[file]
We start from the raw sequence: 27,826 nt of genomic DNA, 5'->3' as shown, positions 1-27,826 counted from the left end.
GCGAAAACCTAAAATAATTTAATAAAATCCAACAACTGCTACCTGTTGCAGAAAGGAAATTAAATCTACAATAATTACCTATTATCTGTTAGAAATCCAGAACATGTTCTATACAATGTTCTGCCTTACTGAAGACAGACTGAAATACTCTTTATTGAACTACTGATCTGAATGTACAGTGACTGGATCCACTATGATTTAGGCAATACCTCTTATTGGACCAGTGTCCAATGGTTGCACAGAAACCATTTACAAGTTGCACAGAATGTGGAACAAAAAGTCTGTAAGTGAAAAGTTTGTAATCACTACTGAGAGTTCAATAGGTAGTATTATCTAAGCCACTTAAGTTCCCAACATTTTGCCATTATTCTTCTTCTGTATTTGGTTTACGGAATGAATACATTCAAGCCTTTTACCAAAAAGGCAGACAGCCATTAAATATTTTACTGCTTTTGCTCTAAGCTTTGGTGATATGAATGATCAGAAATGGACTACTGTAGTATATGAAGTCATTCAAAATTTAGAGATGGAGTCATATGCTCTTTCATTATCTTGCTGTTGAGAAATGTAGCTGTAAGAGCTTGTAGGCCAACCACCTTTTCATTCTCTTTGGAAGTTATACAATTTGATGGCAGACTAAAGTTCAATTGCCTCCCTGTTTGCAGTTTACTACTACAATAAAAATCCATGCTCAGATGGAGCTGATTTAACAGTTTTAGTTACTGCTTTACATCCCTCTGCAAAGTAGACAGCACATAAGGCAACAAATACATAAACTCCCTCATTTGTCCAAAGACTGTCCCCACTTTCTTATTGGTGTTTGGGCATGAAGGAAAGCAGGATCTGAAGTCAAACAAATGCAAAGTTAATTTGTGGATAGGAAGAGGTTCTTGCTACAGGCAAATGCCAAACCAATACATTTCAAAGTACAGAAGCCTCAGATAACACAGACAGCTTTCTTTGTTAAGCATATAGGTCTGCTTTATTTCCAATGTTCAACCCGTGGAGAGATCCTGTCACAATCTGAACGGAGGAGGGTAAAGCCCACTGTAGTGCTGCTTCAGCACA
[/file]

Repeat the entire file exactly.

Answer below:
We start from the raw sequence: 27,826 nt of genomic DNA, 5'->3' as shown, positions 1-27,826 counted from the left end.
GCGAAAACCTAAAATAATTTAATAAAATCCAACAACTGCTACCTGTTGCAGAAAGGAAATTAAATCTACAATAATTACCTATTATCTGTTAGAAATCCAGAACATGTTCTATACAATGTTCTGCCTTACTGAAGACAGACTGAAATACTCTTTATTGAACTACTGATCTGAATGTACAGTGACTGGATCCACTATGATTTAGGCAATACCTCTTATTGGACCAGTGTCCAATGGTTGCACAGAAACCATTTACAAGTTGCACAGAATGTGGAACAAAAAGTCTGTAAGTGAAAAGTTTGTAATCACTACTGAGAGTTCAATAGGTAGTATTATCTAAGCCACTTAAGTTCCCAACATTTTGCCATTATTCTTCTTCTGTATTTGGTTTACGGAATGAATACATTCAAGCCTTTTACCAAAAAGGCAGACAGCCATTAAATATTTTACTGCTTTTGCTCTAAGCTTTGGTGATATGAATGATCAGAAATGGACTACTGTAGTATATGAAGTCATTCAAAATTTAGAGATGGAGTCATATGCTCTTTCATTATCTTGCTGTTGAGAAATGTAGCTGTAAGAGCTTGTAGGCCAACCACCTTTTCATTCTCTTTGGAAGTTATACAATTTGATGGCAGACTAAAGTTCAATTGCCTCCCTGTTTGCAGTTTACTACTACAATAAAAATCCATGCTCAGATGGAGCTGATTTAACAGTTTTAGTTACTGCTTTACATCCCTCTGCAAAGTAGACAGCACATAAGGCAACAAATACATAAACTCCCTCATTTGTCCAAAGACTGTCCCCACTTTCTTATTGGTGTTTGGGCATGAAGGAAAGCAGGATCTGAAGTCAAACAAATGCAAAGTTAATTTGTGGATAGGAAGAGGTTCTTGCTACAGGCAAATGCCAAACCAATACATTTCAAAGTACAGAAGCCTCAGATAACACAGACAGCTTTCTTTGTTAAGCATATAGGTCTGCTTTATTTCCAATGTTCAACCCGTGGAGAGATCCTGTCACAATCTGAACGGAGGAGGGTAAAGCCCACTGTAGTGCTGCTTCAGCACA